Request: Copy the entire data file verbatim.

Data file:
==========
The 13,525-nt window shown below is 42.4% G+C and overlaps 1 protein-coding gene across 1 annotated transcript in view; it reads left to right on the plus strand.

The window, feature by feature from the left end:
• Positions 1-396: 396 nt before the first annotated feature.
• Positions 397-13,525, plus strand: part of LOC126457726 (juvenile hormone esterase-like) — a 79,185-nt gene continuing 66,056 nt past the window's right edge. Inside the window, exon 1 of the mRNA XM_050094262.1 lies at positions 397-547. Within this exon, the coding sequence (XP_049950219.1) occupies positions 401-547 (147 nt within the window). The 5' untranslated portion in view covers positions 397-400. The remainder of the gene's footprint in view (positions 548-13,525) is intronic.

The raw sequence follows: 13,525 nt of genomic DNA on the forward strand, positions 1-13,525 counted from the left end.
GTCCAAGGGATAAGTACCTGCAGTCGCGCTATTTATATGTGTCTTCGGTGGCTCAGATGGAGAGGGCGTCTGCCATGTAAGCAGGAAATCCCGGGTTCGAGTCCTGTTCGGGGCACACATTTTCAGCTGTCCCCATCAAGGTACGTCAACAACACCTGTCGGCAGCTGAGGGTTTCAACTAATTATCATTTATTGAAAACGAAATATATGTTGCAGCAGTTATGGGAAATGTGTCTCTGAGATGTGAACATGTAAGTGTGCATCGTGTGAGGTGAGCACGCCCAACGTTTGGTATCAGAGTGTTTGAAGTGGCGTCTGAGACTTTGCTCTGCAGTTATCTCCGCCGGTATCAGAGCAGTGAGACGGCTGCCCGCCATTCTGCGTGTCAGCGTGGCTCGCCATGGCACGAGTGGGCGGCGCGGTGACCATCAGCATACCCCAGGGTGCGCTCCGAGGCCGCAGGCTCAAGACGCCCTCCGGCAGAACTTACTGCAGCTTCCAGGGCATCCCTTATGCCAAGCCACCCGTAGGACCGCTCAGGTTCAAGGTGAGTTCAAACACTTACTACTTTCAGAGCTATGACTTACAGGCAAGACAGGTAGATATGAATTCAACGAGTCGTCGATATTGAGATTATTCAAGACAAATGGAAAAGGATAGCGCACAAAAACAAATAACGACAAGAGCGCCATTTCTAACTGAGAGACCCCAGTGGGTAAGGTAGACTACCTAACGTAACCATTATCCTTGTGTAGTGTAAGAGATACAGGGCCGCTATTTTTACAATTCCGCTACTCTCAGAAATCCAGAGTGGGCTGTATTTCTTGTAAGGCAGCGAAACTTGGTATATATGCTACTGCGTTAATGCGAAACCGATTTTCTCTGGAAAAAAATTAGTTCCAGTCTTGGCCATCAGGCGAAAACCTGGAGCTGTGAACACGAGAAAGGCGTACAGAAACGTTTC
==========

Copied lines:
The 13,525-nt window shown below is 42.4% G+C and overlaps 1 protein-coding gene across 1 annotated transcript in view; it reads left to right on the plus strand.

The window, feature by feature from the left end:
• Positions 1-396: 396 nt before the first annotated feature.
• Positions 397-13,525, plus strand: part of LOC126457726 (juvenile hormone esterase-like) — a 79,185-nt gene continuing 66,056 nt past the window's right edge. Inside the window, exon 1 of the mRNA XM_050094262.1 lies at positions 397-547. Within this exon, the coding sequence (XP_049950219.1) occupies positions 401-547 (147 nt within the window). The 5' untranslated portion in view covers positions 397-400. The remainder of the gene's footprint in view (positions 548-13,525) is intronic.

The raw sequence follows: 13,525 nt of genomic DNA on the forward strand, positions 1-13,525 counted from the left end.
GTCCAAGGGATAAGTACCTGCAGTCGCGCTATTTATATGTGTCTTCGGTGGCTCAGATGGAGAGGGCGTCTGCCATGTAAGCAGGAAATCCCGGGTTCGAGTCCTGTTCGGGGCACACATTTTCAGCTGTCCCCATCAAGGTACGTCAACAACACCTGTCGGCAGCTGAGGGTTTCAACTAATTATCATTTATTGAAAACGAAATATATGTTGCAGCAGTTATGGGAAATGTGTCTCTGAGATGTGAACATGTAAGTGTGCATCGTGTGAGGTGAGCACGCCCAACGTTTGGTATCAGAGTGTTTGAAGTGGCGTCTGAGACTTTGCTCTGCAGTTATCTCCGCCGGTATCAGAGCAGTGAGACGGCTGCCCGCCATTCTGCGTGTCAGCGTGGCTCGCCATGGCACGAGTGGGCGGCGCGGTGACCATCAGCATACCCCAGGGTGCGCTCCGAGGCCGCAGGCTCAAGACGCCCTCCGGCAGAACTTACTGCAGCTTCCAGGGCATCCCTTATGCCAAGCCACCCGTAGGACCGCTCAGGTTCAAGGTGAGTTCAAACACTTACTACTTTCAGAGCTATGACTTACAGGCAAGACAGGTAGATATGAATTCAACGAGTCGTCGATATTGAGATTATTCAAGACAAATGGAAAAGGATAGCGCACAAAAACAAATAACGACAAGAGCGCCATTTCTAACTGAGAGACCCCAGTGGGTAAGGTAGACTACCTAACGTAACCATTATCCTTGTGTAGTGTAAGAGATACAGGGCCGCTATTTTTACAATTCCGCTACTCTCAGAAATCCAGAGTGGGCTGTATTTCTTGTAAGGCAGCGAAACTTGGTATATATGCTACTGCGTTAATGCGAAACCGATTTTCTCTGGAAAAAAATTAGTTCCAGTCTTGGCCATCAGGCGAAAACCTGGAGCTGTGAACACGAGAAAGGCGTACAGAAACGTTTC